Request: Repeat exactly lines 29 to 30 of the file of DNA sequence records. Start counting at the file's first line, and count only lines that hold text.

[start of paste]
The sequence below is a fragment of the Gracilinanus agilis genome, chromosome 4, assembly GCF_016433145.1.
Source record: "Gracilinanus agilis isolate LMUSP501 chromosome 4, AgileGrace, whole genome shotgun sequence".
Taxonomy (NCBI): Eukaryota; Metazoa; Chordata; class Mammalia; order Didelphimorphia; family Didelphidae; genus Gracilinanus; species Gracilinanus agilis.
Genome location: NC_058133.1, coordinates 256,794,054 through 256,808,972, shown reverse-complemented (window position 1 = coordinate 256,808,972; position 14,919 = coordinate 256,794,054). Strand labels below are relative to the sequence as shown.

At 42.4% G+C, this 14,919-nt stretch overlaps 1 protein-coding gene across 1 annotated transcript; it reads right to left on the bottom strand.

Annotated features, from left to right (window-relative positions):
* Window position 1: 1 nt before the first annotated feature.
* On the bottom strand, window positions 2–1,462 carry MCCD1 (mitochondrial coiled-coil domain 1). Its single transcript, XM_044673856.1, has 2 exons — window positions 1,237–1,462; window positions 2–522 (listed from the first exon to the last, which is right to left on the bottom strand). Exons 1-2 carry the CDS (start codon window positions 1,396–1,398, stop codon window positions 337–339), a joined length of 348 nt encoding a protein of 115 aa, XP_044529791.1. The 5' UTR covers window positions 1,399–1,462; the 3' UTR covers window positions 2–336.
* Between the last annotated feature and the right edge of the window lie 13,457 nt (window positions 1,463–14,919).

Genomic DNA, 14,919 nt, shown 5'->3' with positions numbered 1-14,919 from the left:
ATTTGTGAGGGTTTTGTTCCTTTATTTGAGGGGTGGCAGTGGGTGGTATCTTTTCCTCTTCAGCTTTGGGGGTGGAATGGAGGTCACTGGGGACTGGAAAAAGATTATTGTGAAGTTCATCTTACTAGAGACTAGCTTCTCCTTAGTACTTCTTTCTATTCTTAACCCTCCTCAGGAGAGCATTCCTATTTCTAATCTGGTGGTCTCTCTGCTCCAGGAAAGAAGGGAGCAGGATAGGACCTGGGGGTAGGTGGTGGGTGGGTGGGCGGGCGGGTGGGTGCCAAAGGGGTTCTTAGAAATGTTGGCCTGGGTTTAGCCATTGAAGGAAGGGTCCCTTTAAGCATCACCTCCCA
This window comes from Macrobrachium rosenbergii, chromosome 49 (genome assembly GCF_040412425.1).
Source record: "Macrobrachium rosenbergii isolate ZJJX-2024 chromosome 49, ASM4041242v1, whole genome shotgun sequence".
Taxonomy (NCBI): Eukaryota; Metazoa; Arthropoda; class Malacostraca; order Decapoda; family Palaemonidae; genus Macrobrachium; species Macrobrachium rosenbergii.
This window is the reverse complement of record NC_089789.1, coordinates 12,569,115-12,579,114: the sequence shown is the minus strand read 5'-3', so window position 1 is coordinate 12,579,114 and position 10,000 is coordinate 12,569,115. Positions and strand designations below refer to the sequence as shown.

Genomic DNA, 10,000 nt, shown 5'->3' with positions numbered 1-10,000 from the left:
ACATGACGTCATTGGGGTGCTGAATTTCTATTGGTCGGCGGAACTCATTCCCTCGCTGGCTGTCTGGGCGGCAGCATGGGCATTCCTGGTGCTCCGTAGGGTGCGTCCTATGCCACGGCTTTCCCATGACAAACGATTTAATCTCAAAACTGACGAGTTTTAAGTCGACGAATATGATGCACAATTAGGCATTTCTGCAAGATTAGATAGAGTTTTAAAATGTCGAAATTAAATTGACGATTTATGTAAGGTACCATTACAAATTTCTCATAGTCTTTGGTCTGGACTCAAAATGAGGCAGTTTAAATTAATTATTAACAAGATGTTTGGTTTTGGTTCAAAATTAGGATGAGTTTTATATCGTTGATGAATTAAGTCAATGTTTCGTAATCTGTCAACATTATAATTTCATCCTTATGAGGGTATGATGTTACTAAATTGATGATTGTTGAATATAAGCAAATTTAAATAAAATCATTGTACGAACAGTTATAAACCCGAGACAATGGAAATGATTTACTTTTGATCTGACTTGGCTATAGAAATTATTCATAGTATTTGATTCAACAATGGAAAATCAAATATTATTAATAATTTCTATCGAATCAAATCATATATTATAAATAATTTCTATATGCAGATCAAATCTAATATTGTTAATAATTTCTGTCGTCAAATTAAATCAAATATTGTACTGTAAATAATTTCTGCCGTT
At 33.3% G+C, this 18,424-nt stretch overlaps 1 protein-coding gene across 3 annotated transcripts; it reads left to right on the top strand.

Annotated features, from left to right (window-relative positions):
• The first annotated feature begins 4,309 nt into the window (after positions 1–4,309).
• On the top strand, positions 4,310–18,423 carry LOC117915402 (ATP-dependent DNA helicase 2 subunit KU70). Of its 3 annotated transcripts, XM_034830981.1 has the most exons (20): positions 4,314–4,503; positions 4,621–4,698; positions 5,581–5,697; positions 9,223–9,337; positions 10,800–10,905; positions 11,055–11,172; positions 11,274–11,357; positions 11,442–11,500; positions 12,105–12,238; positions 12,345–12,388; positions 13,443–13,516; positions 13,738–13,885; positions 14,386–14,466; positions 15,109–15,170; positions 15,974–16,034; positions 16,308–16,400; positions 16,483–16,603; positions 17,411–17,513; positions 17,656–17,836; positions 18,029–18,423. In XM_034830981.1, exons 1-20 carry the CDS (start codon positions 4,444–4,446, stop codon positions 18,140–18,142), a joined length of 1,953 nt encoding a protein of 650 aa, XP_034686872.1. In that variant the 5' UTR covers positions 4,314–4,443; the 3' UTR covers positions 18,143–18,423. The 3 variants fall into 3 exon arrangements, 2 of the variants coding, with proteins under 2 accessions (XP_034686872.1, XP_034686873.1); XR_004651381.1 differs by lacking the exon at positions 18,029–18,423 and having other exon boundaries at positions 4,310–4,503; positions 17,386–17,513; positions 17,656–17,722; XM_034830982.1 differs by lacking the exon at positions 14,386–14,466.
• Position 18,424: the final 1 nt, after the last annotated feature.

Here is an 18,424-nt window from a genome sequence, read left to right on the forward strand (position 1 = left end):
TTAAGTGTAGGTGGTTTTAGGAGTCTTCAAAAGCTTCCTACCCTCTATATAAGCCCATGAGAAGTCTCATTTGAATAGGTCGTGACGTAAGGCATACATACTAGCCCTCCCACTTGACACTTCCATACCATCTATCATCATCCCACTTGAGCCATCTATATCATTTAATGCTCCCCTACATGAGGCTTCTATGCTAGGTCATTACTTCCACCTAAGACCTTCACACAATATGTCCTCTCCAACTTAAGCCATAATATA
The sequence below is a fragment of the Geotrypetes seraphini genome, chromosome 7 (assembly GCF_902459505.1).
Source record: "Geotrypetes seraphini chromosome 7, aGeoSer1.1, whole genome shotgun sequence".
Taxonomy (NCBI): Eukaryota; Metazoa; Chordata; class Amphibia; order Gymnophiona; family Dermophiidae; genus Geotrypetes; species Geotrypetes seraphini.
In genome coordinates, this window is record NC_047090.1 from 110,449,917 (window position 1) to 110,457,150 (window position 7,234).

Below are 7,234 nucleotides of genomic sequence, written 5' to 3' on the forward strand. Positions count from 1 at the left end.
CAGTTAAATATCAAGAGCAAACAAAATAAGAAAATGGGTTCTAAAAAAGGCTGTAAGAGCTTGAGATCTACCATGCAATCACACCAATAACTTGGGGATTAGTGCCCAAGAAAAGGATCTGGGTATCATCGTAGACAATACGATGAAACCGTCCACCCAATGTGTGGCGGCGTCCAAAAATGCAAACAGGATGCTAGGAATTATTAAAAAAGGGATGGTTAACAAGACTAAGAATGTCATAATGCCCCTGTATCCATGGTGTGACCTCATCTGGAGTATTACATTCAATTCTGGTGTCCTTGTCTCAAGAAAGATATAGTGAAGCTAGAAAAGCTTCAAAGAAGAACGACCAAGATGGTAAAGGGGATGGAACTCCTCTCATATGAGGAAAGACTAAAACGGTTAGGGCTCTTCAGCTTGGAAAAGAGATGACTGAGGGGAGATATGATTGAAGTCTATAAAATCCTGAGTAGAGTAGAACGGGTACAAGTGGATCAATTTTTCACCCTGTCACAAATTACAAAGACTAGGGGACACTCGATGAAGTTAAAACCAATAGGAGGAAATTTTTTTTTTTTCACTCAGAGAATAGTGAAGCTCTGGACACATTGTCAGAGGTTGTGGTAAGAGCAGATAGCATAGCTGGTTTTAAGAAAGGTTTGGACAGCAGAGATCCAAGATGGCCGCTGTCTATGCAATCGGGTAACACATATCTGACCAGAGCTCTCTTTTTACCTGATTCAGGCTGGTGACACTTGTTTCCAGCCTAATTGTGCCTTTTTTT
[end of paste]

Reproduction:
Below are 7,234 nucleotides of genomic sequence, written 5' to 3' on the forward strand. Positions count from 1 at the left end.
CAGTTAAATATCAAGAGCAAACAAAATAAGAAAATGGGTTCTAAAAAAGGCTGTAAGAGCTTGAGATCTACCATGCAATCACACCAATAACTTGGGGATTAGTGCCCAAGAAAAGGATCTGGGTATCATCGTAGACAATACGATGAAACCGTCCACCCAATGTGTGGCGGCGTCCAAAAATGCAAACAGGATGCTAGGAATTATTAAAAAAGGGATGGTTAACAAGACTAAGAATGTCATAATGCCCCTGTATCCATGGTGTGACCTCATCTGGAGTATTACATTCAATTCTGGTGTCCTTGTCTCAAGAAAGATATAGTGAAGCTAGAAAAGCTTCAAAGAAGAACGACCAAGATGGTAAAGGGGATGGAACTCCTCTCATATGAGGAAAGACTAAAACGGTTAGGGCTCTTCAGCTTGGAAAAGAGATGACTGAGGGGAGATATGATTGAAGTCTATAAAATCCTGAGTAGAGTAGAACGGGTACAAGTGGATCAATTTTTCACCCTGTCACAAATTACAAAGACTAGGGGACACTCGATGAAGTTAAAACCAATAGGAGGAAATTTTTTTTTTTTCACTCAGAGAATAGTGAAGCTCTGGACACATTGTCAGAGGTTGTGGTAAGAGCAGATAGCATAGCTGGTTTTAAGAAAGGTTTGGACAGCAGAGATCCAAGATGGCCGCTGTCTATGCAATCGGGTAACACATATCTGACCAGAGCTCTCTTTTTACCTGATTCAGGCTGGTGACACTTGTTTCCAGCCTAATTGTGCCTTTTTTT